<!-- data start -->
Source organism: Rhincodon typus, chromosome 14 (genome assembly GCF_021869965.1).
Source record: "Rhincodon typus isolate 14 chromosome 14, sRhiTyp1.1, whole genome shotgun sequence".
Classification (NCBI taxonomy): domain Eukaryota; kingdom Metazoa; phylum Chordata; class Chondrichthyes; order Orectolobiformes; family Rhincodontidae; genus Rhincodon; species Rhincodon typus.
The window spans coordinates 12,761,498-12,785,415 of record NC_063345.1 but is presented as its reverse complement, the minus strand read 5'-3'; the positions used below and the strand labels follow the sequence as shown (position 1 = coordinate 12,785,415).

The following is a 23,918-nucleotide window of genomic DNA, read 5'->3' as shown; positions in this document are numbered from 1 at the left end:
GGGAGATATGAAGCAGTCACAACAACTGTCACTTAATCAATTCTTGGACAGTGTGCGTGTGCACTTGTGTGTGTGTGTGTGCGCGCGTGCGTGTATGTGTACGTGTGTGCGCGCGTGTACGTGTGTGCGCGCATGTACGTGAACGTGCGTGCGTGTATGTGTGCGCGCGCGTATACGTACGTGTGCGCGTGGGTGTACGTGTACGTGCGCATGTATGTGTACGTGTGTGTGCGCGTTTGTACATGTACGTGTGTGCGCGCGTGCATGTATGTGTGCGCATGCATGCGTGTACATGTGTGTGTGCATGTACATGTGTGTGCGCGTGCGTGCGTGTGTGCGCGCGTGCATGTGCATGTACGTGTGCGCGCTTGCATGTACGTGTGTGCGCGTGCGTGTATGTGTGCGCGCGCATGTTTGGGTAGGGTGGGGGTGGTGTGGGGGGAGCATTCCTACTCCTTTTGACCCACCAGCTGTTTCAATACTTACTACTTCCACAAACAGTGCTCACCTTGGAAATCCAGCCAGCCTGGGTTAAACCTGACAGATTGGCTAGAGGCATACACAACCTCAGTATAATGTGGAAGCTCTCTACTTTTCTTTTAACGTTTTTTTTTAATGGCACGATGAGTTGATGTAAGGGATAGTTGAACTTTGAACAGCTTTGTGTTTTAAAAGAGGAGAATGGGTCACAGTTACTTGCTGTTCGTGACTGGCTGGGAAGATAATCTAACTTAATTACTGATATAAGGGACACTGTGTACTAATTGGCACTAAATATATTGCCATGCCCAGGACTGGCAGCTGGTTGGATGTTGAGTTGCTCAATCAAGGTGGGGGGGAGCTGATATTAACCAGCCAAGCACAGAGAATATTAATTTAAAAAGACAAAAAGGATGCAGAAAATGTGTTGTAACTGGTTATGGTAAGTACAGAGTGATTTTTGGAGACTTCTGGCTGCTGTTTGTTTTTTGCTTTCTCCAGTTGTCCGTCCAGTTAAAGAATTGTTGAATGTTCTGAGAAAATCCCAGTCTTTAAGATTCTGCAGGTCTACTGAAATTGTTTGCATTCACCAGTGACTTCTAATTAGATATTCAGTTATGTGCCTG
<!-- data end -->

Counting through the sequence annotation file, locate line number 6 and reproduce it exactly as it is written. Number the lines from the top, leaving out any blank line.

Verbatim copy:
GGGAGATATGAAGCAGTCACAACAACTGTCACTTAATCAATTCTTGGACAGTGTGCGTGTGCACTTGTGTGTGTGTGTGTGCGCGCGTGCGTGTATGTGTACGTGTGTGCGCGCGTGTACGTGTGTGCGCGCATGTACGTGAACGTGCGTGCGTGTATGTGTGCGCGCGCGTATACGTACGTGTGCGCGTGGGTGTACGTGTACGTGCGCATGTATGTGTACGTGTGTGTGCGCGTTTGTACATGTACGTGTGTGCGCGCGTGCATGTATGTGTGCGCATGCATGCGTGTACATGTGTGTGTGCATGTACATGTGTGTGCGCGTGCGTGCGTGTGTGCGCGCGTGCATGTGCATGTACGTGTGCGCGCTTGCATGTACGTGTGTGCGCGTGCGTGTATGTGTGCGCGCGCATGTTTGGGTAGGGTGGGGGTGGTGTGGGGGGAGCATTCCTACTCCTTTTGACCCACCAGCTGTTTCAATACTTACTACTTCCACAAACAGTGCTCACCTTGGAAATCCAGCCAGCCTGGGTTAAACCTGACAGATTGGCTAGAGGCATACACAACCTCAGTATAATGTGGAAGCTCTCTACTTTTCTTTTAACGTTTTTTTTTAATGGCACGATGAGTTGATGTAAGGGATAGTTGAACTTTGAACAGCTTTGTGTTTTAAAAGAGGAGAATGGGTCACAGTTACTTGCTGTTCGTGACTGGCTGGGAAGATAATCTAACTTAATTACTGATATAAGGGACACTGTGTACTAATTGGCACTAAATATATTGCCATGCCCAGGACTGGCAGCTGGTTGGATGTTGAGTTGCTCAATCAAGGTGGGGGGGAGCTGATATTAACCAGCCAAGCACAGAGAATATTAATTTAAAAAGACAAAAAGGATGCAGAAAATGTGTTGTAACTGGTTATGGTAAGTACAGAGTGATTTTTGGAGACTTCTGGCTGCTGTTTGTTTTTTGCTTTCTCCAGTTGTCCGTCCAGTTAAAGAATTGTTGAATGTTCTGAGAAAATCCCAGTCTTTAAGATTCTGCAGGTCTACTGAAATTGTTTGCATTCACCAGTGACTTCTAATTAGATATTCAGTTATGTGCCTG